Here you are more likely to commit since this micro-change stands within the margins of what you already do. In this case, you already eat breakfast—so why not just eat something that works toward your goal?

I hope you can apply some, if not all, of these steps and avoid having to discount another fruitful year.

Few people can be 100 percent committed 100 percent of the time. Don't be too hard on yourself when you slip. Remember that a setback is only a setback if you let it completely throw you off your horse.

Have you made a health-focused New Year's promise to yourself? Share it in the comments below and talk about your plan to overcome it!

10 Easy Ways to Lose Weight



It's that time of the year again where we all want to get fit for the warmer season. Today, I'm going to share 10 easy but effective ways to help you shed those extra pounds.

I'm pleasantly surprised people are already noticing my weight loss. A lot of you have been requesting me to share how I'm shedding my pounds so the video will pretty much reveal everything I'm doing. You would be surprised how the little changes in your lifestyle could make that much of a difference.

I can understand healthy eating can be tricky when you've got a busy lifestyle. Perhaps you've got yourself in a habit where you're used to eating out constantly. Processed foods just seem to be the convenient choice.

How many of you complain about your body constantly yet you snack on numerous amounts of unhealthy fatty sugary foods?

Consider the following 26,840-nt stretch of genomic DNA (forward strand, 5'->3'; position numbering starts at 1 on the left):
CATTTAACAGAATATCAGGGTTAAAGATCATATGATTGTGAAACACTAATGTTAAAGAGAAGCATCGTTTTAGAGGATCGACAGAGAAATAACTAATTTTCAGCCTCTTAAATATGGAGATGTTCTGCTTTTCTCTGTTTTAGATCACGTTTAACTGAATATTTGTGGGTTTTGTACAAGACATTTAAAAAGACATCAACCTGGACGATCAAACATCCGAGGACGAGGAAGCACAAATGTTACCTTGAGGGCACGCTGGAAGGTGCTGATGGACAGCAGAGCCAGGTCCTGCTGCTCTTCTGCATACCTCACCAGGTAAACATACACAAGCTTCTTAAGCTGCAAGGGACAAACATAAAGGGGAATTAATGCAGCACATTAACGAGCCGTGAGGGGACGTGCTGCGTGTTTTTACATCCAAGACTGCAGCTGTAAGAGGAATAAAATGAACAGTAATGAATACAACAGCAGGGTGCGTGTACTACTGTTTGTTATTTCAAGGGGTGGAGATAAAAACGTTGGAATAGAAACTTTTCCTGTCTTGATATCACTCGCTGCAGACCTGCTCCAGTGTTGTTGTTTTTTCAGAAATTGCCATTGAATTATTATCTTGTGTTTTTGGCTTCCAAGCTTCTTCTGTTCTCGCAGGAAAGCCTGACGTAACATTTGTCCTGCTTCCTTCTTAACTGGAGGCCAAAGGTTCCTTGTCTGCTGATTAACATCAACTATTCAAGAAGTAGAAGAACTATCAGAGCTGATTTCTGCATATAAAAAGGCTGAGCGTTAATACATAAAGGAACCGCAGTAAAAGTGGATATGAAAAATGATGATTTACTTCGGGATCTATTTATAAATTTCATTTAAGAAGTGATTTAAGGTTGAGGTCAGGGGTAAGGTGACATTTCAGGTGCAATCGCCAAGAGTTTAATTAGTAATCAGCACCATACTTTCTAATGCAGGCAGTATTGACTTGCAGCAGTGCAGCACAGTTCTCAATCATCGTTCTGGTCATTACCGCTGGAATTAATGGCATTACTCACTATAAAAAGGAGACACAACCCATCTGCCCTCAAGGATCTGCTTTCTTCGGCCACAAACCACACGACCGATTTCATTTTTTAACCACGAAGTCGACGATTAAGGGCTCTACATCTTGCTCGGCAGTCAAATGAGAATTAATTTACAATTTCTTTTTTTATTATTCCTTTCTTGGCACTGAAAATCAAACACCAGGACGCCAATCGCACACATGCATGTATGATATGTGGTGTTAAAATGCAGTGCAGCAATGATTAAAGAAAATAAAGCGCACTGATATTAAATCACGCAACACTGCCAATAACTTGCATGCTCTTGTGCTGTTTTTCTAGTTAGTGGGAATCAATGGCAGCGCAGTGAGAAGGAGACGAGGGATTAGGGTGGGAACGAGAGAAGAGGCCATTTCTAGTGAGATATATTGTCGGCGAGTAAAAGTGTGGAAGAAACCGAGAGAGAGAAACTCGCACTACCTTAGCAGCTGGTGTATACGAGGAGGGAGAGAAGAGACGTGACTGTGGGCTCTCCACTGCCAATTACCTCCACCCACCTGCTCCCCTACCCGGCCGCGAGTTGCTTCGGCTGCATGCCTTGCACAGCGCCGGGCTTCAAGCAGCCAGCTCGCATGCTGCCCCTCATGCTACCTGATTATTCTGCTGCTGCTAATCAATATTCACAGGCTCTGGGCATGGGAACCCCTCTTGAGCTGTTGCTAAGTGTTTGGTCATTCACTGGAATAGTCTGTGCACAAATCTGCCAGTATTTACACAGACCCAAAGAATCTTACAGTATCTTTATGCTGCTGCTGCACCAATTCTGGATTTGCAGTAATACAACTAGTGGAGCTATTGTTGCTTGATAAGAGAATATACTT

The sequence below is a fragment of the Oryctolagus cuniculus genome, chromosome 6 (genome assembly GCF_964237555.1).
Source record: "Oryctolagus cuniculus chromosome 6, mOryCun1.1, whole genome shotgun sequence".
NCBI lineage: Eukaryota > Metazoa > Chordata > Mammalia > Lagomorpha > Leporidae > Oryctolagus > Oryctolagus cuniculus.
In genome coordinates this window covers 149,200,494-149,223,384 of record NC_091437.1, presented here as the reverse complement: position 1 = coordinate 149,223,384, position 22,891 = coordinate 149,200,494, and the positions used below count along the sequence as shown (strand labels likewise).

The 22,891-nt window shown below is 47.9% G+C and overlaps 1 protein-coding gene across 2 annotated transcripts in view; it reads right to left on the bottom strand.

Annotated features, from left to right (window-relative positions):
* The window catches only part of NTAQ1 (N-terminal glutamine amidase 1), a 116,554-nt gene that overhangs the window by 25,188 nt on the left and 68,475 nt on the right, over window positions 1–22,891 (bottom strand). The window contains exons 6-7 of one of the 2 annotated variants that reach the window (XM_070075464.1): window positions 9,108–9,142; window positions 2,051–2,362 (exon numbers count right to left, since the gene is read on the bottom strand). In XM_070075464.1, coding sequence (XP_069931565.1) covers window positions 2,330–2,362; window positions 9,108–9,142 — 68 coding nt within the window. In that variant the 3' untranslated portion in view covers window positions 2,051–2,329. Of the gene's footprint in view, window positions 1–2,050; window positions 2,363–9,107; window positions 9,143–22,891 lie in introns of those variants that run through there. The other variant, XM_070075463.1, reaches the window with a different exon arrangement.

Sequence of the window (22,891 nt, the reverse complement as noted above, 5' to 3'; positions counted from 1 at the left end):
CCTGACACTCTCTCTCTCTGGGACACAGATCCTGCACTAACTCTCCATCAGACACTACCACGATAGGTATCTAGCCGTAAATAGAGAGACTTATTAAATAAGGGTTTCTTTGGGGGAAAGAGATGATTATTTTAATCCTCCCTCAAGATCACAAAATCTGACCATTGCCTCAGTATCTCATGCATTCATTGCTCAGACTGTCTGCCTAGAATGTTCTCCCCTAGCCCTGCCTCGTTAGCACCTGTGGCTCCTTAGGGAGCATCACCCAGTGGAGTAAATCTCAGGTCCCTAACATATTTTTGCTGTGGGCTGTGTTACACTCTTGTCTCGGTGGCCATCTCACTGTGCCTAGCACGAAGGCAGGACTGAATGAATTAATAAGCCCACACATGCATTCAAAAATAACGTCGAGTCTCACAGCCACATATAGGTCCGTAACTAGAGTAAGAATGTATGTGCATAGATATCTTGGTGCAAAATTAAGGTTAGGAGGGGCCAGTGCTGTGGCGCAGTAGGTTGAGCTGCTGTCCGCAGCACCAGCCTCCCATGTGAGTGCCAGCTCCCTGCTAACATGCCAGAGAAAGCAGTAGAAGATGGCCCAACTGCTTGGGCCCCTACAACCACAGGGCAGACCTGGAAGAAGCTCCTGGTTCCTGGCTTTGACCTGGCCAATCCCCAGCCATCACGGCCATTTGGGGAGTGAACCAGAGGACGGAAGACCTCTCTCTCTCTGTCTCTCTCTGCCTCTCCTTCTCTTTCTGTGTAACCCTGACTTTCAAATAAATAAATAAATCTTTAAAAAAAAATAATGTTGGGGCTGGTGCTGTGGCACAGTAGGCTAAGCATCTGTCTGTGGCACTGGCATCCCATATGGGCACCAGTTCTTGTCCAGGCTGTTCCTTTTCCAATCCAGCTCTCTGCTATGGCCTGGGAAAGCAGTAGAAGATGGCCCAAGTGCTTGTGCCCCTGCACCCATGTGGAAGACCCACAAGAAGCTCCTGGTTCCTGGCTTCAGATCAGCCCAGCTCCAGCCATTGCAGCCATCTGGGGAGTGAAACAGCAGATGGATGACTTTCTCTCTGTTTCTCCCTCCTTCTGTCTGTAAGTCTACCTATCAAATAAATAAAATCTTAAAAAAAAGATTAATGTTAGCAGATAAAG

I've gotten myself into a habit of taking time to prepare my meals in advance. Instead of always feeling sluggish and bloated, I feel great!!!

My friend Cassey (Blogilates) tells me that your body is 80% diet, 10% exercise and 10% genetics. What you consume into your body plays a MASSIVE role to how you look and feel.

Exercise is very important too. Not just to tone the body but also for a healthy heart and mind.


















10 Easy Ways to Lose Weight

Weight loss: Strategies for success

Hundreds of fad diets, weight-loss programs and outright scams promise quick and easy weight loss. However, the foundation of successful weight loss remains a healthy, calorie-controlled diet combined with exercise. For successful, long-term weight loss, you must make permanent changes in your lifestyle and health habits.

How do you make those permanent changes? Consider following these six strategies for weight-loss success.

1. Make a commitment

Permanent weight loss takes time and effort — and a lifelong commitment. Make sure that you're ready to make permanent changes and that you do so for the right reasons.

To stay committed to your weight loss, you need to be focused. It takes a lot of mental and physical energy to change your habits. So as you're planning new weight-loss-related lifestyle changes, make a plan to address other stresses in your life first, such as financial problems or relationship conflicts. While these stresses may never go away completely, managing them better should improve your ability to focus on achieving a healthier lifestyle. Then, once you're ready to launch your weight-loss plan, set a start date and then — start.